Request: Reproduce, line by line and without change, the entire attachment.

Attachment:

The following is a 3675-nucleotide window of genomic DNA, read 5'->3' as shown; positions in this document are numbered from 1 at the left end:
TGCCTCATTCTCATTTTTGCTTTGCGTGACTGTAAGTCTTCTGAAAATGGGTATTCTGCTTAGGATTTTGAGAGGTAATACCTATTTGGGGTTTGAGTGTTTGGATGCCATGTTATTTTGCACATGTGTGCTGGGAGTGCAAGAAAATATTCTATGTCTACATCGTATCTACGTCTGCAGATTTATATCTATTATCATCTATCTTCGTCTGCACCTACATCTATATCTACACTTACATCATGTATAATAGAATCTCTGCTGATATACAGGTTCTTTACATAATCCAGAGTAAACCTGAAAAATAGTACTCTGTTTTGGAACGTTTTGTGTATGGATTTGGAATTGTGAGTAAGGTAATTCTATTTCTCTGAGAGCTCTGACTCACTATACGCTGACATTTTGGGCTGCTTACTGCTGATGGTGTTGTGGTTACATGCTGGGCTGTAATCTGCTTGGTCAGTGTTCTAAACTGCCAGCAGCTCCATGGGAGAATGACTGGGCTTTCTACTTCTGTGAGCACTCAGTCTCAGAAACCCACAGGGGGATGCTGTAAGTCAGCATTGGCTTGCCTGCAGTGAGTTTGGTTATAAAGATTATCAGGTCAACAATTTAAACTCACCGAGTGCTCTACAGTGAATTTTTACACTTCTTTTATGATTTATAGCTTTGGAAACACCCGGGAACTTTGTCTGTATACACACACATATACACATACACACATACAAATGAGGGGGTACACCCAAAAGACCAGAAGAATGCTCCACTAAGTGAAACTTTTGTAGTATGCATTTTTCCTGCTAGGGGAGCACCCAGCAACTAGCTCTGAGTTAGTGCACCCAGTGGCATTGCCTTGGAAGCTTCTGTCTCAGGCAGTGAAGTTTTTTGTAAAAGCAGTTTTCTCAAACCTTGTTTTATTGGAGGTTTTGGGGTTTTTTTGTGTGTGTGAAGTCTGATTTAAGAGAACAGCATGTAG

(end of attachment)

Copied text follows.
The following is a 3675-nucleotide window of genomic DNA, read 5'->3' as shown; positions in this document are numbered from 1 at the left end:
TGCCTCATTCTCATTTTTGCTTTGCGTGACTGTAAGTCTTCTGAAAATGGGTATTCTGCTTAGGATTTTGAGAGGTAATACCTATTTGGGGTTTGAGTGTTTGGATGCCATGTTATTTTGCACATGTGTGCTGGGAGTGCAAGAAAATATTCTATGTCTACATCGTATCTACGTCTGCAGATTTATATCTATTATCATCTATCTTCGTCTGCACCTACATCTATATCTACACTTACATCATGTATAATAGAATCTCTGCTGATATACAGGTTCTTTACATAATCCAGAGTAAACCTGAAAAATAGTACTCTGTTTTGGAACGTTTTGTGTATGGATTTGGAATTGTGAGTAAGGTAATTCTATTTCTCTGAGAGCTCTGACTCACTATACGCTGACATTTTGGGCTGCTTACTGCTGATGGTGTTGTGGTTACATGCTGGGCTGTAATCTGCTTGGTCAGTGTTCTAAACTGCCAGCAGCTCCATGGGAGAATGACTGGGCTTTCTACTTCTGTGAGCACTCAGTCTCAGAAACCCACAGGGGGATGCTGTAAGTCAGCATTGGCTTGCCTGCAGTGAGTTTGGTTATAAAGATTATCAGGTCAACAATTTAAACTCACCGAGTGCTCTACAGTGAATTTTTACACTTCTTTTATGATTTATAGCTTTGGAAACACCCGGGAACTTTGTCTGTATACACACACATATACACATACACACATACAAATGAGGGGGTACACCCAAAAGACCAGAAGAATGCTCCACTAAGTGAAACTTTTGTAGTATGCATTTTTCCTGCTAGGGGAGCACCCAGCAACTAGCTCTGAGTTAGTGCACCCAGTGGCATTGCCTTGGAAGCTTCTGTCTCAGGCAGTGAAGTTTTTTGTAAAAGCAGTTTTCTCAAACCTTGTTTTATTGGAGGTTTTGGGGTTTTTTTGTGTGTGTGAAGTCTGATTTAAGAGAACAGCATGTAG